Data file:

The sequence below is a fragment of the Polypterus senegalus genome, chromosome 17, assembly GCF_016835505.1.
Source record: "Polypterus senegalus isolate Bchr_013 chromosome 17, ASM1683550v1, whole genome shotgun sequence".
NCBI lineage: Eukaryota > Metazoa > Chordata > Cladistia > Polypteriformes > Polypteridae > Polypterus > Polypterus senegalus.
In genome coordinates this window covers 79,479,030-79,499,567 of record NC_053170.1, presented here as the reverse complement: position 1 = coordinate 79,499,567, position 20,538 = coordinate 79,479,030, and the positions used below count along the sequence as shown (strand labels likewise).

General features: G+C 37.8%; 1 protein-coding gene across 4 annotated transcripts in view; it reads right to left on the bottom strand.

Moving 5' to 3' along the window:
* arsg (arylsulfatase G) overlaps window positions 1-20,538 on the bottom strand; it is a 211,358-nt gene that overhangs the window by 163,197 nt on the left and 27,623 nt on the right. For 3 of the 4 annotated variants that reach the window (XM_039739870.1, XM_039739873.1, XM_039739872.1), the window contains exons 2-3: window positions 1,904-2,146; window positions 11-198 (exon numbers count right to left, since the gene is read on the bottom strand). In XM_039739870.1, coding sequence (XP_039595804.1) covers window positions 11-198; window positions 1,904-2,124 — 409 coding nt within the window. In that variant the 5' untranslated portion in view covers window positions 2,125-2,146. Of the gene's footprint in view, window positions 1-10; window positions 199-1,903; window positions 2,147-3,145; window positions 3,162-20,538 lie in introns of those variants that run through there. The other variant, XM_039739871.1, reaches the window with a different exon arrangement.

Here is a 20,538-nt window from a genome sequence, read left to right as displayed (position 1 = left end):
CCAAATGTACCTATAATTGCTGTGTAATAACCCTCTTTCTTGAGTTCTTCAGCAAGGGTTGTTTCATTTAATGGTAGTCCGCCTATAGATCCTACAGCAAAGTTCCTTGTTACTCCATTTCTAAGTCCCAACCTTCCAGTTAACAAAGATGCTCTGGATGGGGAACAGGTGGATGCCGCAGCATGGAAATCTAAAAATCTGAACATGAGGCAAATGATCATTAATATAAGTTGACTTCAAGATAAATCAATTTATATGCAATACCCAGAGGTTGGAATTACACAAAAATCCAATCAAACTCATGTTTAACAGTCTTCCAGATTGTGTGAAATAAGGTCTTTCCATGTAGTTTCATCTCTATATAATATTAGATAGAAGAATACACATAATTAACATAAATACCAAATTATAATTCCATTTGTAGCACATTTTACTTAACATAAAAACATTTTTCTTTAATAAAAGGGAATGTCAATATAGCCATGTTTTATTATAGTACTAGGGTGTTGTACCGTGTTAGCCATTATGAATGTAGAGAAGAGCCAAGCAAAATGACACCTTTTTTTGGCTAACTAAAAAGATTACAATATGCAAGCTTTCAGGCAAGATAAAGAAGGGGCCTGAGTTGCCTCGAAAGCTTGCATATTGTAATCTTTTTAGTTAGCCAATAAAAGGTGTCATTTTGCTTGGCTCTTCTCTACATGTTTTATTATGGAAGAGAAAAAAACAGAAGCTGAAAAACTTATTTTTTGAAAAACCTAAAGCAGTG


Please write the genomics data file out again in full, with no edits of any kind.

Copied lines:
The sequence below is a fragment of the Polypterus senegalus genome, chromosome 17, assembly GCF_016835505.1.
Source record: "Polypterus senegalus isolate Bchr_013 chromosome 17, ASM1683550v1, whole genome shotgun sequence".
NCBI lineage: Eukaryota > Metazoa > Chordata > Cladistia > Polypteriformes > Polypteridae > Polypterus > Polypterus senegalus.
In genome coordinates this window covers 79,479,030-79,499,567 of record NC_053170.1, presented here as the reverse complement: position 1 = coordinate 79,499,567, position 20,538 = coordinate 79,479,030, and the positions used below count along the sequence as shown (strand labels likewise).

General features: G+C 37.8%; 1 protein-coding gene across 4 annotated transcripts in view; it reads right to left on the bottom strand.

Moving 5' to 3' along the window:
* arsg (arylsulfatase G) overlaps window positions 1-20,538 on the bottom strand; it is a 211,358-nt gene that overhangs the window by 163,197 nt on the left and 27,623 nt on the right. For 3 of the 4 annotated variants that reach the window (XM_039739870.1, XM_039739873.1, XM_039739872.1), the window contains exons 2-3: window positions 1,904-2,146; window positions 11-198 (exon numbers count right to left, since the gene is read on the bottom strand). In XM_039739870.1, coding sequence (XP_039595804.1) covers window positions 11-198; window positions 1,904-2,124 — 409 coding nt within the window. In that variant the 5' untranslated portion in view covers window positions 2,125-2,146. Of the gene's footprint in view, window positions 1-10; window positions 199-1,903; window positions 2,147-3,145; window positions 3,162-20,538 lie in introns of those variants that run through there. The other variant, XM_039739871.1, reaches the window with a different exon arrangement.

Here is a 20,538-nt window from a genome sequence, read left to right as displayed (position 1 = left end):
CCAAATGTACCTATAATTGCTGTGTAATAACCCTCTTTCTTGAGTTCTTCAGCAAGGGTTGTTTCATTTAATGGTAGTCCGCCTATAGATCCTACAGCAAAGTTCCTTGTTACTCCATTTCTAAGTCCCAACCTTCCAGTTAACAAAGATGCTCTGGATGGGGAACAGGTGGATGCCGCAGCATGGAAATCTAAAAATCTGAACATGAGGCAAATGATCATTAATATAAGTTGACTTCAAGATAAATCAATTTATATGCAATACCCAGAGGTTGGAATTACACAAAAATCCAATCAAACTCATGTTTAACAGTCTTCCAGATTGTGTGAAATAAGGTCTTTCCATGTAGTTTCATCTCTATATAATATTAGATAGAAGAATACACATAATTAACATAAATACCAAATTATAATTCCATTTGTAGCACATTTTACTTAACATAAAAACATTTTTCTTTAATAAAAGGGAATGTCAATATAGCCATGTTTTATTATAGTACTAGGGTGTTGTACCGTGTTAGCCATTATGAATGTAGAGAAGAGCCAAGCAAAATGACACCTTTTTTTGGCTAACTAAAAAGATTACAATATGCAAGCTTTCAGGCAAGATAAAGAAGGGGCCTGAGTTGCCTCGAAAGCTTGCATATTGTAATCTTTTTAGTTAGCCAATAAAAGGTGTCATTTTGCTTGGCTCTTCTCTACATGTTTTATTATGGAAGAGAAAAAAACAGAAGCTGAAAAACTTATTTTTTGAAAAACCTAAAGCAGTG